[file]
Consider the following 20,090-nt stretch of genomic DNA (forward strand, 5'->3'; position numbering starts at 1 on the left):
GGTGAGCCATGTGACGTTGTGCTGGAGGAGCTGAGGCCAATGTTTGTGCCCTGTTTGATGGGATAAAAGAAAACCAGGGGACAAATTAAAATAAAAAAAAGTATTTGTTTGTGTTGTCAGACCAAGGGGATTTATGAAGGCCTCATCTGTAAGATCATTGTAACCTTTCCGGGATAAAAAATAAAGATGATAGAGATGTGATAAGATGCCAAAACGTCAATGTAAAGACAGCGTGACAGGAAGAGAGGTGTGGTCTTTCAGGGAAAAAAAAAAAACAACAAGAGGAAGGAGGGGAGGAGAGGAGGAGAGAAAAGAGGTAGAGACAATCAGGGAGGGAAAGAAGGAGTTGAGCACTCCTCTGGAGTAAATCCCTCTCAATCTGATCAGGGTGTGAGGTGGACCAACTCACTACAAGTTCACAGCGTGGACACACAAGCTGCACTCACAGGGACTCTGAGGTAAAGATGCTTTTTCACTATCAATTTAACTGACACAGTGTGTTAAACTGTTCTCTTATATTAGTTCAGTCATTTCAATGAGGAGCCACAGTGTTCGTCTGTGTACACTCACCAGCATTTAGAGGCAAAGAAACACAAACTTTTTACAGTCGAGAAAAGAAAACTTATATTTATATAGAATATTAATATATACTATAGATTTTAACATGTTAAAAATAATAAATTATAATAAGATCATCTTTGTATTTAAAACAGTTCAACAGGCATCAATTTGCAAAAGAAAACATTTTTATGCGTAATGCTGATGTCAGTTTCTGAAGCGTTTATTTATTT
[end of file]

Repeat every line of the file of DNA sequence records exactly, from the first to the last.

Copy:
Consider the following 20,090-nt stretch of genomic DNA (forward strand, 5'->3'; position numbering starts at 1 on the left):
GGTGAGCCATGTGACGTTGTGCTGGAGGAGCTGAGGCCAATGTTTGTGCCCTGTTTGATGGGATAAAAGAAAACCAGGGGACAAATTAAAATAAAAAAAAGTATTTGTTTGTGTTGTCAGACCAAGGGGATTTATGAAGGCCTCATCTGTAAGATCATTGTAACCTTTCCGGGATAAAAAATAAAGATGATAGAGATGTGATAAGATGCCAAAACGTCAATGTAAAGACAGCGTGACAGGAAGAGAGGTGTGGTCTTTCAGGGAAAAAAAAAAAACAACAAGAGGAAGGAGGGGAGGAGAGGAGGAGAGAAAAGAGGTAGAGACAATCAGGGAGGGAAAGAAGGAGTTGAGCACTCCTCTGGAGTAAATCCCTCTCAATCTGATCAGGGTGTGAGGTGGACCAACTCACTACAAGTTCACAGCGTGGACACACAAGCTGCACTCACAGGGACTCTGAGGTAAAGATGCTTTTTCACTATCAATTTAACTGACACAGTGTGTTAAACTGTTCTCTTATATTAGTTCAGTCATTTCAATGAGGAGCCACAGTGTTCGTCTGTGTACACTCACCAGCATTTAGAGGCAAAGAAACACAAACTTTTTACAGTCGAGAAAAGAAAACTTATATTTATATAGAATATTAATATATACTATAGATTTTAACATGTTAAAAATAATAAATTATAATAAGATCATCTTTGTATTTAAAACAGTTCAACAGGCATCAATTTGCAAAAGAAAACATTTTTATGCGTAATGCTGATGTCAGTTTCTGAAGCGTTTATTTATTT